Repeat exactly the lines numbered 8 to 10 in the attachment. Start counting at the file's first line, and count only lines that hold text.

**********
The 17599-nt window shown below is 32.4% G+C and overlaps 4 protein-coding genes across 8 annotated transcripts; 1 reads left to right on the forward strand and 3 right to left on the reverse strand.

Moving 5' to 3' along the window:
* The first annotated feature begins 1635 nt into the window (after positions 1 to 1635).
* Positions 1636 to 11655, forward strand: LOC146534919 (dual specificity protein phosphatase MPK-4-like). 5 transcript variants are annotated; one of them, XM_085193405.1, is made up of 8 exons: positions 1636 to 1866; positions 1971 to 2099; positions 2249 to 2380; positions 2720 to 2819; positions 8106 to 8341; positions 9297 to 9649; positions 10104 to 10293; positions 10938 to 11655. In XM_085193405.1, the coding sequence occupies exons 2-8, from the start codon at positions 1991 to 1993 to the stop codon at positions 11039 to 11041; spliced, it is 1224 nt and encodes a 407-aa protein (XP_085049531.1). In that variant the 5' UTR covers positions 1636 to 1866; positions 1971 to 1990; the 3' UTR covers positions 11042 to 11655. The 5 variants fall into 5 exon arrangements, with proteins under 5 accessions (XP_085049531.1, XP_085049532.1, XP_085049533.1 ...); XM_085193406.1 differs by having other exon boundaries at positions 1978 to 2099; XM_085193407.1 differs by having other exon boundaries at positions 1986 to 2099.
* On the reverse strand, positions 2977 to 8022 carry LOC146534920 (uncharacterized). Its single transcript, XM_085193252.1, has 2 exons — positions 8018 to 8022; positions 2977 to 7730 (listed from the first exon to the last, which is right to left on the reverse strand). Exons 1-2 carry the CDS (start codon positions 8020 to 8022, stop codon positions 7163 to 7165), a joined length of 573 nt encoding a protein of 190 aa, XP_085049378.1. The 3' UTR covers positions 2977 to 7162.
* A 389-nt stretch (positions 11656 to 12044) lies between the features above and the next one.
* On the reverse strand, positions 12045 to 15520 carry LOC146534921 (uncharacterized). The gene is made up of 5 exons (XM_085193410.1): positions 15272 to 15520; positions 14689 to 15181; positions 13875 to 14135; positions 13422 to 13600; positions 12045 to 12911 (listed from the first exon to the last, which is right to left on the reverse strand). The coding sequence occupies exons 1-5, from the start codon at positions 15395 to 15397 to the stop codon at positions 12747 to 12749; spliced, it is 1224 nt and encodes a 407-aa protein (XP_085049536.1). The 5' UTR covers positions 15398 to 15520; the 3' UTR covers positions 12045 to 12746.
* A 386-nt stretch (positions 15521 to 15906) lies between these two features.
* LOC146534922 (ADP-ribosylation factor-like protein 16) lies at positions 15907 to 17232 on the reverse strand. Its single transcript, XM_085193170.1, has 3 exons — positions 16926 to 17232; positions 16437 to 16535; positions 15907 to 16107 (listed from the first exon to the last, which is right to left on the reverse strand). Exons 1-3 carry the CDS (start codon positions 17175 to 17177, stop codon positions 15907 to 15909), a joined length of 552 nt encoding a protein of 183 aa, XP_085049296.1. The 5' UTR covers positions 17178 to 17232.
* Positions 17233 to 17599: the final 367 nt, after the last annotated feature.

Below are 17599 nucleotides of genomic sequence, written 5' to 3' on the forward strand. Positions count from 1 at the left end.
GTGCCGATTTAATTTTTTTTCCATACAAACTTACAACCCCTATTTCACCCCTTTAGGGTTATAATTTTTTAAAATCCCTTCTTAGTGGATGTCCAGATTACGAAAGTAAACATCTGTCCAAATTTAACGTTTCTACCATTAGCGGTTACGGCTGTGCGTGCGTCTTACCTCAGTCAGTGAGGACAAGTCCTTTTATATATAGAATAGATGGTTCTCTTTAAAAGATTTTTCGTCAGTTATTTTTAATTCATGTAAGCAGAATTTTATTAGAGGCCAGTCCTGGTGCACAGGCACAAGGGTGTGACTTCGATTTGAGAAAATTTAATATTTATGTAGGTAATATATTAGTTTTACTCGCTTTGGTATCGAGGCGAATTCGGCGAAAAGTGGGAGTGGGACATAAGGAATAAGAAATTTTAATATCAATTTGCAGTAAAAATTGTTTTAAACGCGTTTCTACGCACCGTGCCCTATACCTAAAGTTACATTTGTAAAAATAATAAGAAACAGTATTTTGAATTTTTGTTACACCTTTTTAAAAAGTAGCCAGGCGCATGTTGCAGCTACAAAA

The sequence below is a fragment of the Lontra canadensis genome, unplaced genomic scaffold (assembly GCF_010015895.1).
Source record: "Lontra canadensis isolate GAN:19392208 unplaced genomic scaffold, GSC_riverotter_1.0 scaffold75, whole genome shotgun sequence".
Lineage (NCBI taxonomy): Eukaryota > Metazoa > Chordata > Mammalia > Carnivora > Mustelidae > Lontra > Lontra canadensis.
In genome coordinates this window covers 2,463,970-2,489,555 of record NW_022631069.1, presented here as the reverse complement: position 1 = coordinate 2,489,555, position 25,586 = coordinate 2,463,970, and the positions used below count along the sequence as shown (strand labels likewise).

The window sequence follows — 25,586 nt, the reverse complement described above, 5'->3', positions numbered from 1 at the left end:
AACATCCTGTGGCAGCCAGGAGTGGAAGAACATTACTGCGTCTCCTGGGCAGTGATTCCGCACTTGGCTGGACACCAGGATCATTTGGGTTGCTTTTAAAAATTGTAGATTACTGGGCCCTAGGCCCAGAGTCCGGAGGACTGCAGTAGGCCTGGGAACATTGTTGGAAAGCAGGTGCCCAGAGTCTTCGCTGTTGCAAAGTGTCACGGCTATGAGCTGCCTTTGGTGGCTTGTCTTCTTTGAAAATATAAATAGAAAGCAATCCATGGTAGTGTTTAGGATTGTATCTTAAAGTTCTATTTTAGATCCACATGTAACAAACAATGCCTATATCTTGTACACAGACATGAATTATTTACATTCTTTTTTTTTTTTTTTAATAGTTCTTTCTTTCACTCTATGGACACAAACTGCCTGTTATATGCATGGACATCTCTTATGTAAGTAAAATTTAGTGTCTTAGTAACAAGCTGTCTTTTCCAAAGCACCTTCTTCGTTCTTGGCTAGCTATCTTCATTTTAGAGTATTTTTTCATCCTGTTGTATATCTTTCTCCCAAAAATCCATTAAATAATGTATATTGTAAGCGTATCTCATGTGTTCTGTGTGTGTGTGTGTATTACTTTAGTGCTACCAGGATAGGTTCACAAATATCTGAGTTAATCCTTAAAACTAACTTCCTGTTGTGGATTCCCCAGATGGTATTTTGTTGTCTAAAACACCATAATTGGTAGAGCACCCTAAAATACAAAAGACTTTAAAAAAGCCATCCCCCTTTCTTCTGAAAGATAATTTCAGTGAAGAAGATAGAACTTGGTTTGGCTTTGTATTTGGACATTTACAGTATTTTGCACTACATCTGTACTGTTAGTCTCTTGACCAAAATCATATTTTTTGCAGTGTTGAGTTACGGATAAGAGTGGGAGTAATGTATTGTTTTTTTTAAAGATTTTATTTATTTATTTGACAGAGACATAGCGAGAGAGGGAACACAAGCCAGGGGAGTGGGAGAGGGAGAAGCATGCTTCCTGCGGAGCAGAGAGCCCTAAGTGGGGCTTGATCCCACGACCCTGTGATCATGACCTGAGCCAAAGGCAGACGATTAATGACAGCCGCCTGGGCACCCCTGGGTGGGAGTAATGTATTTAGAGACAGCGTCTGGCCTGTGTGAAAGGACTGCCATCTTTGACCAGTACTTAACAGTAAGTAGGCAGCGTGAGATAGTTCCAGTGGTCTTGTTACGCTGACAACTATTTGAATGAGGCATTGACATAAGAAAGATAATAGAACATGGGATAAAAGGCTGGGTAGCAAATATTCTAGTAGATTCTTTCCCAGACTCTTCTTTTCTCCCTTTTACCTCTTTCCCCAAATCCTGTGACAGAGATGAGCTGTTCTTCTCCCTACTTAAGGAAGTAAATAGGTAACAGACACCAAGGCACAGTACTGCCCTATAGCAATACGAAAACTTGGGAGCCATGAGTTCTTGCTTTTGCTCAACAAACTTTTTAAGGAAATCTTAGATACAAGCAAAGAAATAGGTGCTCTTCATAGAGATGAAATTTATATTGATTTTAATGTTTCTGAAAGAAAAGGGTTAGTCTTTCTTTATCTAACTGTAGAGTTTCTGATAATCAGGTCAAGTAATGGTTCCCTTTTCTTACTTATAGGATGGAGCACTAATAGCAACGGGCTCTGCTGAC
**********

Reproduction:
* A 386-nt stretch (positions 15521 to 15906) lies between these two features.
* LOC146534922 (ADP-ribosylation factor-like protein 16) lies at positions 15907 to 17232 on the reverse strand. Its single transcript, XM_085193170.1, has 3 exons — positions 16926 to 17232; positions 16437 to 16535; positions 15907 to 16107 (listed from the first exon to the last, which is right to left on the reverse strand). Exons 1-3 carry the CDS (start codon positions 17175 to 17177, stop codon positions 15907 to 15909), a joined length of 552 nt encoding a protein of 183 aa, XP_085049296.1. The 5' UTR covers positions 17178 to 17232.
* Positions 17233 to 17599: the final 367 nt, after the last annotated feature.